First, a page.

Bob Klapisch has been covering baseball in New York for almost 30 years. Writing for the New York Post, New York Daily News and most recently the The Record. He is also a regular contributor for ESPN.com and FoxSports.com. He has been a voting member of the Baseball Writers Association of America since 1983.
Beat writers who covered the New York Yankees in the late 1990s and early 2000s came upon an unmistakable quirk in Joe Torre’s storytelling repertoire: He couldn’t stop talking about Bob Gibson. Torre was an unusually charismatic manager, at least compared to the managers who preceded him (Stump Merrill, Buck Showalter) and certainly the one who replaced him (Joe Girardi). Sitting down with Torre during batting practice was a guarantee of at least one good anecdote a day.
How long does it take for a broken heart to heal? For older Pittsburgh Pirates fans, the answer may be: Forever. At least it feels that way to the ones who’ve never forgotten how the Bucs lost the 1992 NLCS to the Atlanta Braves in the last inning of Game 7. Last play. Last millisecond. Last desperate tag that catcher Mike LaValliere put on the sliding Sid Bream. To the Bucs’ army of loyalists, that memory will last into infinity.
It’s not very often that your senses are overwhelmed by sound and fury when you encounter a wall of noise so thick it’s pointless to speak. When no one can hear you. When you cannot hear yourself. When you mortgage away the rest of the night to the ringing in your ears.
George Lee “Sparky” Anderson, the manager of baseball’s greatest teams of the mid-1970s, stepped into the press conference room after putting finishing blows on the New York Yankees in the 1976 World Series and the Cincinnati Reds’ emphatic four-game sweep. This was no small takedown: The Bombers were an excellent team, having won 97 games, finishing 10½ games ahead of the second-place Baltimore Orioles, and were catalyzed by Billy Martin’s first full year as their manager.
You can walk back through history a million different ways in 2017, starting with a Google search. Step into the portal and you realize what infinity really means—there’s no limit to the data that surrounds us. It’s a historian’s dream, especially in sports.
It was early 1989, almost three years since the most surreal moment in Mookie Wilson’s professional life. No one in New York had to be reminded. For any Mets fan, the ’86 World Series still had the effect of a hallucinogenic drug. And as for Mookie . . . well, he was a walking advertisement for the impossible. Honest and homegrown, Mookie was on a first-name basis with an entire city, and one of the principals in a surprise ending that’s remembered to this day.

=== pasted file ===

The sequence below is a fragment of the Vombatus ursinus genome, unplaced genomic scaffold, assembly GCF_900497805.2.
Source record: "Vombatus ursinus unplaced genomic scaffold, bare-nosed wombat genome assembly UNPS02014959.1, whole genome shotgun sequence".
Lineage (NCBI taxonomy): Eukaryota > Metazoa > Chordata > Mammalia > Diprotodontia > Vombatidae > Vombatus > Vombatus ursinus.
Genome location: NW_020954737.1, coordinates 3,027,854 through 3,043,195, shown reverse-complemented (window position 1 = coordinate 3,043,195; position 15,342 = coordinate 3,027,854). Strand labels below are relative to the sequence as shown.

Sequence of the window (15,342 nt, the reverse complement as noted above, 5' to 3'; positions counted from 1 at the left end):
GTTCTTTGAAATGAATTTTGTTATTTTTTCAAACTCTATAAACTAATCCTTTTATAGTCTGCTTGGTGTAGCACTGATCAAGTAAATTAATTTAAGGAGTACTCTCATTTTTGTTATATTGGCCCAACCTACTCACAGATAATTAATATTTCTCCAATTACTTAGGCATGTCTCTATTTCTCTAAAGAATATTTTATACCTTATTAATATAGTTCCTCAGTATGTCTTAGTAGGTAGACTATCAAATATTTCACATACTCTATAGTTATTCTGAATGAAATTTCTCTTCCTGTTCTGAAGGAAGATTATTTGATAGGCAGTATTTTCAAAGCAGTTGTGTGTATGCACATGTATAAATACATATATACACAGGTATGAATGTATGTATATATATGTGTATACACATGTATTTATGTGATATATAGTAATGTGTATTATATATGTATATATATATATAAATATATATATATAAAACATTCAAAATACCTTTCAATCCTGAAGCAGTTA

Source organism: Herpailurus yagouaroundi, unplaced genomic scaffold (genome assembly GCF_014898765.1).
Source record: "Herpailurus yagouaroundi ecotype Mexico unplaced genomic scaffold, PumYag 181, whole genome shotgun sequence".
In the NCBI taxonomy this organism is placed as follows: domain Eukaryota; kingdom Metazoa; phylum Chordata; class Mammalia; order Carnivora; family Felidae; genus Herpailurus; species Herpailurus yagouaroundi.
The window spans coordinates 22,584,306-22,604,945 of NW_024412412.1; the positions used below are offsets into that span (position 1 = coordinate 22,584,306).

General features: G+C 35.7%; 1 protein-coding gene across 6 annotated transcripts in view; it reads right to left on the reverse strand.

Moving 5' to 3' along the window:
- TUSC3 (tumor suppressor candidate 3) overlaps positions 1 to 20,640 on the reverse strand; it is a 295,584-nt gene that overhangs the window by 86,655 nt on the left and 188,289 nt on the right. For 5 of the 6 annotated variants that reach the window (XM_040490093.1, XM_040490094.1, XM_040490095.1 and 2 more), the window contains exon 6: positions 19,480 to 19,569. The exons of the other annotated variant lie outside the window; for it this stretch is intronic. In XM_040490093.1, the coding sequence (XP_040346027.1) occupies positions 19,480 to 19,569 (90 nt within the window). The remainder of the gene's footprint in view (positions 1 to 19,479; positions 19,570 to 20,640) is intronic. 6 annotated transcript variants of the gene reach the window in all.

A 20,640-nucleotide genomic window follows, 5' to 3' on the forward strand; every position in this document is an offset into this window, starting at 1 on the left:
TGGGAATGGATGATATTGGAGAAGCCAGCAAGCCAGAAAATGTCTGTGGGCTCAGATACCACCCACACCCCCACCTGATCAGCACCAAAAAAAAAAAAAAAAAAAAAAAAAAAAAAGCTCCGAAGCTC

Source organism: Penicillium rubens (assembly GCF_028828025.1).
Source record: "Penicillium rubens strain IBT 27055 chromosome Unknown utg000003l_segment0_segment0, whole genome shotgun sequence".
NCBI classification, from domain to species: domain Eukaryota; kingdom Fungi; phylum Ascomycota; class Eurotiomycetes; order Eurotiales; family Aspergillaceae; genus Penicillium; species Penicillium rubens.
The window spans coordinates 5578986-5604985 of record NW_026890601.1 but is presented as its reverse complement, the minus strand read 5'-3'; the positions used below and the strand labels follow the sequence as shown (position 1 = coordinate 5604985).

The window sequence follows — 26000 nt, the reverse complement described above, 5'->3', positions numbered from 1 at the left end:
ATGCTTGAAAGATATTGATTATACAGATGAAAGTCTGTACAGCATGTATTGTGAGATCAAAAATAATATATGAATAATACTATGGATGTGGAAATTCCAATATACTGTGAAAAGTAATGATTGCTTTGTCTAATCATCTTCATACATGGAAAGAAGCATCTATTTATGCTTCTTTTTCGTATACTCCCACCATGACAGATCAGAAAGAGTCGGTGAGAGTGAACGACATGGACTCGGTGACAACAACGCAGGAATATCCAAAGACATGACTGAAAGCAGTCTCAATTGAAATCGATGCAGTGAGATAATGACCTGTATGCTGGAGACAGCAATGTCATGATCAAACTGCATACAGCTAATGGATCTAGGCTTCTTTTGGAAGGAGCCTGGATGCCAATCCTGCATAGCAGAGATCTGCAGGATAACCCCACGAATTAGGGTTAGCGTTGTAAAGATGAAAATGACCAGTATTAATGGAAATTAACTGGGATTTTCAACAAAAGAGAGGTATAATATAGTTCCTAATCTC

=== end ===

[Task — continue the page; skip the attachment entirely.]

I’m only half-kidding when I say I’ve been covering baseball since the Paleozoic Age; it just feels that way sometimes. Nevertheless, decades of my professional life have been spent in the press box, which makes historical comparisons credible, if not easy. So when I’m asked about the best postseason run I’ve ever covered, I draw on an archive that includes the ’86 New York Mets, the ’91 Minnesota Twins, the ’96 New York Yankees, and the ’04 Boston Red Sox.
It was early in spring training 25 years ago when New York Mets General Manager Al Harazin summoned the beat writers to his office for a friendly word of advice. Actually, the message wasn’t so friendly and the advice was closer to a warning. But Harazin’s point couldn’t have been clearer: Watch your step with Eddie Murray, the free-agent first baseman who had been signed by the team over the winter.
“Eddie doesn’t suffer fools gladly,” Harazin said. “I’ll leave it at that.”
The year was 1954, when anyone paying close attention might’ve realized the Dodgers had their eye on the door, ready to leave Brooklyn. Not that team president Peter O’Malley came out and said so, but in retrospect the hints were everywhere.